However, this pattern of fulfillment should not be taken to imply change or "reinterpretation" of the plain language of prophecy and the definite timing of the post-tribulational Day of the Lord. The events of the end must answer to the highly descript language of the prophecies down to the last jot and tittle. Remember, the key goal of the eschatological prophecies is always to show the basic order of Israel's eschatology which is no less the eschatology of the New Testament, with this one difference: The Day of the Lord restoration of Israel is now understood in terms of Christ's return (Acts 3:21). In Hebrew eschatology the Day of the Lord was to be the event at which the long prophesied Messiah was to appear. In the face of New Testament revelation, we now understand the Day of the Lord is the event at which Christ will make His second advent as the Messiah of Israel - the Day of Christ, the Day of His appearing. Though the mystery is magnificent in what it adds, it changes nothing of the plain language of promise.


1) Genesis 3:15 - this VERY FIRST PROPHECY in the Bible speaks of a coming Deliverer and Savior.

15 And I will put enmity between you and the woman, and between your seed and her seed; He shall bruise you on the head, and you shall bruise him on the heel.

This very first prophecy in the Bible sets the stage and provides a clear example of the near/far fulfillment pattern of Bible prophecy. There is occasional one-to-one fulfillment as the Bethlehem m prophecy (Micah 5:2) yet the pattern is usually more complex. We can see that the Genesis 3:15 prophecy serves as a prototype example of the near/far fulfillment pattern of so many other prophecies.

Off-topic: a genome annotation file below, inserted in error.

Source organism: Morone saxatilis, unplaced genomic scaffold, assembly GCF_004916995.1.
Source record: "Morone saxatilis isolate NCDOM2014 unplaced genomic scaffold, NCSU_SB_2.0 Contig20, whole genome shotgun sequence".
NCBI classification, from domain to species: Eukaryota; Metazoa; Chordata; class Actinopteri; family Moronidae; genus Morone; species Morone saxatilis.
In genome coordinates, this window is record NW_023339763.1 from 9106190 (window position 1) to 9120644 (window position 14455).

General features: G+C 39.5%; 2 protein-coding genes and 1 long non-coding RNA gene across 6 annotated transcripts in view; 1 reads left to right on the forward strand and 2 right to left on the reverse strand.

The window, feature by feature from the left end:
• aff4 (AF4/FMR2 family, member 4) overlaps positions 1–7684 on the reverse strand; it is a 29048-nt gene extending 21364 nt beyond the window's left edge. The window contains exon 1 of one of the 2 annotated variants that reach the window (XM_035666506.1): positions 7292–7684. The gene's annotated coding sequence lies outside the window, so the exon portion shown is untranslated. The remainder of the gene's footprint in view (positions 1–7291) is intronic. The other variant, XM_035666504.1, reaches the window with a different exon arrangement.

The Champion of Genesis 3:15 that was promised to defeat the tempter finds initial realization in the earthly ministry of Jesus casting out demons (Matthew 12:28). By casting out demons, He Himself explains, Satan's kingdom is divided and plundered. In Jesus, God has made good on His promise to defeat the tempter. But there is obviously more to it than that. And again Jesus Himself says so. In anticipation of His death He declares,

“Now is the prince of this world cast out”(John 12:31)

Here, in Jesus’ death, Satan loses his head (Heb 2:14-16). Here the promise finds its fulfillment. Yet Writing to the Roman believers Paul declares that,

God will “crush Satan under your feet shortly”(Romans 16:20).

So we find the promise is fulfilled and “not yet” fulfilled. And of course Revelation 20 fills in the final details with Satan’s bondage in the abyss and then finally being cast into the lake of fire forever. Here, at last, the prophecy is finally and fully fulfilled. Thus we see that the answer to the original promise was not one-to-one. The fulfillment came in a succession of events which brought the promise to its full consummation by being partially fulfilled in the somewhat immediate near future yet finding a complete fulfillment in a set of stages of fulfillment only fully realized by a consumate occurence in the far distant future. Near and far.